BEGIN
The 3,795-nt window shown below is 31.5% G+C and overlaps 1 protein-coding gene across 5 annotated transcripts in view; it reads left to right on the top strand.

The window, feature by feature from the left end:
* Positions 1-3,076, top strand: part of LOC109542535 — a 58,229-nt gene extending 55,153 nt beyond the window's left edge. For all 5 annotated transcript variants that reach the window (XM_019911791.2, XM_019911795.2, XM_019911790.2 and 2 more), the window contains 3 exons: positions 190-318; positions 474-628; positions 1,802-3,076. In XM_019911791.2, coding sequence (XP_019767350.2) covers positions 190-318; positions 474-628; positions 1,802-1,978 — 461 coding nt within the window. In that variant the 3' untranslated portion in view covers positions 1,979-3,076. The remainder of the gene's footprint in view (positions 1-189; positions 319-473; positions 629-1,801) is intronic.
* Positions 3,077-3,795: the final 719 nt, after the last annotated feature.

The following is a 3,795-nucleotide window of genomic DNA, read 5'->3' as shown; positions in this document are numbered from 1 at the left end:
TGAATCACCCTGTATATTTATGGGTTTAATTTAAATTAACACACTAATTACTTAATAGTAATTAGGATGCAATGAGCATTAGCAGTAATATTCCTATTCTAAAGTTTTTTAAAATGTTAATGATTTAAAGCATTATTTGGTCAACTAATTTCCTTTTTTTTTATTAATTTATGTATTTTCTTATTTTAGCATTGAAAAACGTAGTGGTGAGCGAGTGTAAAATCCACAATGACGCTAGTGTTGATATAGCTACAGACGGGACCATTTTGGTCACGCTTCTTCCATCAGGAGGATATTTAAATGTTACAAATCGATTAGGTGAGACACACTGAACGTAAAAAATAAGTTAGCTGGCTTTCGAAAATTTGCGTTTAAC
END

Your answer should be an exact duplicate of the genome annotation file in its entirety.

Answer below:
The 3,795-nt window shown below is 31.5% G+C and overlaps 1 protein-coding gene across 5 annotated transcripts in view; it reads left to right on the top strand.

The window, feature by feature from the left end:
* Positions 1-3,076, top strand: part of LOC109542535 — a 58,229-nt gene extending 55,153 nt beyond the window's left edge. For all 5 annotated transcript variants that reach the window (XM_019911791.2, XM_019911795.2, XM_019911790.2 and 2 more), the window contains 3 exons: positions 190-318; positions 474-628; positions 1,802-3,076. In XM_019911791.2, coding sequence (XP_019767350.2) covers positions 190-318; positions 474-628; positions 1,802-1,978 — 461 coding nt within the window. In that variant the 3' untranslated portion in view covers positions 1,979-3,076. The remainder of the gene's footprint in view (positions 1-189; positions 319-473; positions 629-1,801) is intronic.
* Positions 3,077-3,795: the final 719 nt, after the last annotated feature.

The following is a 3,795-nucleotide window of genomic DNA, read 5'->3' as shown; positions in this document are numbered from 1 at the left end:
TGAATCACCCTGTATATTTATGGGTTTAATTTAAATTAACACACTAATTACTTAATAGTAATTAGGATGCAATGAGCATTAGCAGTAATATTCCTATTCTAAAGTTTTTTAAAATGTTAATGATTTAAAGCATTATTTGGTCAACTAATTTCCTTTTTTTTTATTAATTTATGTATTTTCTTATTTTAGCATTGAAAAACGTAGTGGTGAGCGAGTGTAAAATCCACAATGACGCTAGTGTTGATATAGCTACAGACGGGACCATTTTGGTCACGCTTCTTCCATCAGGAGGATATTTAAATGTTACAAATCGATTAGGTGAGACACACTGAACGTAAAAAATAAGTTAGCTGGCTTTCGAAAATTTGCGTTTAAC